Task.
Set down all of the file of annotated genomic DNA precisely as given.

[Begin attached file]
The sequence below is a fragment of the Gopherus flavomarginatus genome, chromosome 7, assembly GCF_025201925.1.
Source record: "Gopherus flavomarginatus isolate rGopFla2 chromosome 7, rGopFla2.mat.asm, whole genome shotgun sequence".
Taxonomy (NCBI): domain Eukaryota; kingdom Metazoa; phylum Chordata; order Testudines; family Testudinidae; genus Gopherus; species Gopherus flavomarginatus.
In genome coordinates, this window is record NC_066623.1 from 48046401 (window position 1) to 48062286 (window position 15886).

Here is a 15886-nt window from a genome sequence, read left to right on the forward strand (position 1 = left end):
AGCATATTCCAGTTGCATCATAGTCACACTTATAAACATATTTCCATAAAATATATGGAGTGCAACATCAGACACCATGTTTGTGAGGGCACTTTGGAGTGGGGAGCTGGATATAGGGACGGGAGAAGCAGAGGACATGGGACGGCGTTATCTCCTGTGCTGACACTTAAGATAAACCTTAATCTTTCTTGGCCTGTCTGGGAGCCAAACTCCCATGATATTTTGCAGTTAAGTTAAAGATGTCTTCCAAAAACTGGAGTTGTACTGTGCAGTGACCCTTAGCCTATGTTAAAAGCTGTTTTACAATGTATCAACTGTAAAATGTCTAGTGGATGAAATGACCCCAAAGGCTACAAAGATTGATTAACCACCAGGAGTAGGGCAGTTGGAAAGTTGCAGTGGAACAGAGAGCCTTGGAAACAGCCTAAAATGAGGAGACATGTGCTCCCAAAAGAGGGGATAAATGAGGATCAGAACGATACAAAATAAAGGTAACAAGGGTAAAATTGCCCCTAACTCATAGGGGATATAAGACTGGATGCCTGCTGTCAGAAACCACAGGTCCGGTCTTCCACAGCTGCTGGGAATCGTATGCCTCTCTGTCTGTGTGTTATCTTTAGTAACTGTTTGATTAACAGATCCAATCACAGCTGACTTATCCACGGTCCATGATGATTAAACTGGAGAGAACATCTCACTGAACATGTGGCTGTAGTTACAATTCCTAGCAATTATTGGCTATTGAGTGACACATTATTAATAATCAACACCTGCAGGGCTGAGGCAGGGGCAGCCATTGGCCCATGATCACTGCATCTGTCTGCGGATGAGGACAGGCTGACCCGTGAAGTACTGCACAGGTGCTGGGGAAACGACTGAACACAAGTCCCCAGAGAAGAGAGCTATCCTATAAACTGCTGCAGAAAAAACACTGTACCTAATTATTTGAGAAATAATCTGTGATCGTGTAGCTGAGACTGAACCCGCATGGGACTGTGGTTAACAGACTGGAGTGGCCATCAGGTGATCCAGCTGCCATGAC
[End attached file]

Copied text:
The sequence below is a fragment of the Gopherus flavomarginatus genome, chromosome 7, assembly GCF_025201925.1.
Source record: "Gopherus flavomarginatus isolate rGopFla2 chromosome 7, rGopFla2.mat.asm, whole genome shotgun sequence".
Taxonomy (NCBI): domain Eukaryota; kingdom Metazoa; phylum Chordata; order Testudines; family Testudinidae; genus Gopherus; species Gopherus flavomarginatus.
In genome coordinates, this window is record NC_066623.1 from 48046401 (window position 1) to 48062286 (window position 15886).

Here is a 15886-nt window from a genome sequence, read left to right on the forward strand (position 1 = left end):
AGCATATTCCAGTTGCATCATAGTCACACTTATAAACATATTTCCATAAAATATATGGAGTGCAACATCAGACACCATGTTTGTGAGGGCACTTTGGAGTGGGGAGCTGGATATAGGGACGGGAGAAGCAGAGGACATGGGACGGCGTTATCTCCTGTGCTGACACTTAAGATAAACCTTAATCTTTCTTGGCCTGTCTGGGAGCCAAACTCCCATGATATTTTGCAGTTAAGTTAAAGATGTCTTCCAAAAACTGGAGTTGTACTGTGCAGTGACCCTTAGCCTATGTTAAAAGCTGTTTTACAATGTATCAACTGTAAAATGTCTAGTGGATGAAATGACCCCAAAGGCTACAAAGATTGATTAACCACCAGGAGTAGGGCAGTTGGAAAGTTGCAGTGGAACAGAGAGCCTTGGAAACAGCCTAAAATGAGGAGACATGTGCTCCCAAAAGAGGGGATAAATGAGGATCAGAACGATACAAAATAAAGGTAACAAGGGTAAAATTGCCCCTAACTCATAGGGGATATAAGACTGGATGCCTGCTGTCAGAAACCACAGGTCCGGTCTTCCACAGCTGCTGGGAATCGTATGCCTCTCTGTCTGTGTGTTATCTTTAGTAACTGTTTGATTAACAGATCCAATCACAGCTGACTTATCCACGGTCCATGATGATTAAACTGGAGAGAACATCTCACTGAACATGTGGCTGTAGTTACAATTCCTAGCAATTATTGGCTATTGAGTGACACATTATTAATAATCAACACCTGCAGGGCTGAGGCAGGGGCAGCCATTGGCCCATGATCACTGCATCTGTCTGCGGATGAGGACAGGCTGACCCGTGAAGTACTGCACAGGTGCTGGGGAAACGACTGAACACAAGTCCCCAGAGAAGAGAGCTATCCTATAAACTGCTGCAGAAAAAACACTGTACCTAATTATTTGAGAAATAATCTGTGATCGTGTAGCTGAGACTGAACCCGCATGGGACTGTGGTTAACAGACTGGAGTGGCCATCAGGTGATCCAGCTGCCATGAC